Local Arts Reviews
Reviewed by Wayne Alan Brenner, Fri., June 8, 2001
.com: More Than Vaporware
Zachary Scott Theatre Center
through June 10
Running Time: 2 hrs
Date: Tue, 05 June 2001 10:01:23 -0500
From: Annabelle Sanders (AnnaCinders@hotmail.com)
Subject: this show I saw
Hey Jer! I saw this show at the Zachary Scott Theatre Center the other night, called .com! It was this big tap-and-modern-dance thing, all about the Internet and the effect of the Net on business (and, of course, vice versa). It was pretty cool, IMHO. Done by Tapestry Dance Company, which is this local group that's been around, like, forever, and so you figure they're gonna be really good and -- hey -- they are. They're led by Acia Gray, this woman who's, well, she's almost legendary, you know? She was a co-founder of the company back in '89, and she's been onstage with some really Big Names like current hoofmeister Savion Glover and how-old-school-can-you-get Donald O'Connor. I mean, really! She choreographed the show with one of the other members, Nicholas Young, and she dances up an awesome storm herself, although she's usually got this Buster Keaton kinda stoneface thing going on. But then, that makes sense because you know how good *he* was, right?
And you know how tap dancing can seem kind of almost dorky at times? Because we've already seen Gregory Hines get his groove on in the movies, and there's that whole *Riverdance* thing, and so anything less than over-the-top is like, okay, let's all pretend we're back in vaudeville with proto-Shirley Temple wannabes and boater hats and Grandpa's striped bowtie and suspenders? Well, it wasn't like that. Partially because these guys are so good, but especially because of how the sound of tap dancing is so reminiscent of hacking at a keyboard. They wouldn't even have to play that up -- although they sure did, grrl, they worked that aspect like it was their own personal trademark -- and the idea would still come across.
I really liked the first part of the show, because that's when they focused on enacting the details of starting and running and losing a Net-based company. You know the way *Dilbert* can sometimes get the whole office/cyber scene down perfectly? That's what Tapestry did, and just as cleverly -- but with *dance*. And of course, it was more than just that. I mean, they worked some real depth and beauty in there, too. Like if you're gonna understand how it was like the best of *Dilbert*, you'd still have to imagine *Dilbert* as drawn by one of the Wyeths. You could imagine the characters as working their interactions -- "Macho Trio," "Chain Gang," etc. -- in meatspace or online, with the guys all testosteronely posturing and the girls all about communication and exchange of information. With the non-tap movements admitting the real passion that fuels what only later *becomes* a workplace cliché (as in the "Office Affair" section), and the definite tap numbers working because the potentially eyeball-roll-inducing tapping so effectively illustrates the staccato rhythms of a white-collar sweatshop. You know?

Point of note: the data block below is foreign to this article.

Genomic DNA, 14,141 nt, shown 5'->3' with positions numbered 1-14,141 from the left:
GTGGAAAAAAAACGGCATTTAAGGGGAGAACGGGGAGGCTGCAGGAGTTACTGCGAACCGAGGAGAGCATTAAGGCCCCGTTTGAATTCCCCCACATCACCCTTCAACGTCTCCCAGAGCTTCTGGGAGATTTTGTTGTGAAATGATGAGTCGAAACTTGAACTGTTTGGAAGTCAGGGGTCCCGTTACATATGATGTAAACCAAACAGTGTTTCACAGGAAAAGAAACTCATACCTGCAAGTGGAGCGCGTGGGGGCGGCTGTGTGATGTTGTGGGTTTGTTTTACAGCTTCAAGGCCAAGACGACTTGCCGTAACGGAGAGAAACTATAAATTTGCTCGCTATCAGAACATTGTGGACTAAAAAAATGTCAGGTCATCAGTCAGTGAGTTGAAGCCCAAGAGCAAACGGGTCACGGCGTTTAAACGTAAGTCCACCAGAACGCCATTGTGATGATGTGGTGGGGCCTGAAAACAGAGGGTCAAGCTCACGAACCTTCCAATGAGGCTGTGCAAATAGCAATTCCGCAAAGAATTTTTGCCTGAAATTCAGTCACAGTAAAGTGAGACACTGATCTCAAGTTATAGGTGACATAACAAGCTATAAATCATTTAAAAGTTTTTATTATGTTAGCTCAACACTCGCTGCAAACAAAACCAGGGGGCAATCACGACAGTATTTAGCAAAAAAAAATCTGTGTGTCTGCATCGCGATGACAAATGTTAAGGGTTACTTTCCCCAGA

And remember in that Bruce Lee movie *Game of Death*, where Kareem Abdul-Jabbar, OMG, was one of the kung fu guys? And it wasn't just that he had really awesome moves but that he was so tall and, like, stretchy compared to the other fighters? This one dancer, D. Poet (!) Powell, had that same almost-gangly kind of grace. And this woman, Molly MacGregor, who looks exactly the way her name makes you think she might? Wow, quel style -- you can tell she doesn't spend most of *her* time in front of a puter screen! But the show's major gravity hacker was this Nicholas Young guy, no shortie himself, kicking out the jams so dreamy you could just about swoon. g>
The second half was good, too, but it got a lot more abstract, especially when interpreting the interaction of software giants like Microsoft and Napster as part of a video game. The costumes (by Buffy Manners) in that part were neat -- far more wild and colorful than anything even the New Mutants would ever wear -- and the dancing was no less impressive. But without the direct relation to the mundane details of RL, there just wasn't enough relevance for it to be more than pretty. And the earlier decent soundtrack seemed, by that point, like it was trying too hard to be the second incarnation of Fatboy Slim. I don't know who was responsible for that, particularly, because the music was attributed to Allen Robertson -- a local composing hottie, highly esteemed and all -- but it was also attributed to a few other folks. But someone, I swear, needs to have his sampling device taken away! (But that part in the first half, where the dancers were re-packaging the hardware for return, and the tape-roller noises were the percussion that drove the accompanying music? Now that was straight outta Geniusville! ROFL!)
So, anyway, just thought I'd pass that on. Like, in case Tapestry ever brings .com! through Croatia, right? Heh. Dot-com, shmot-com: I suppose the Net's still good for *something*, huh? ;)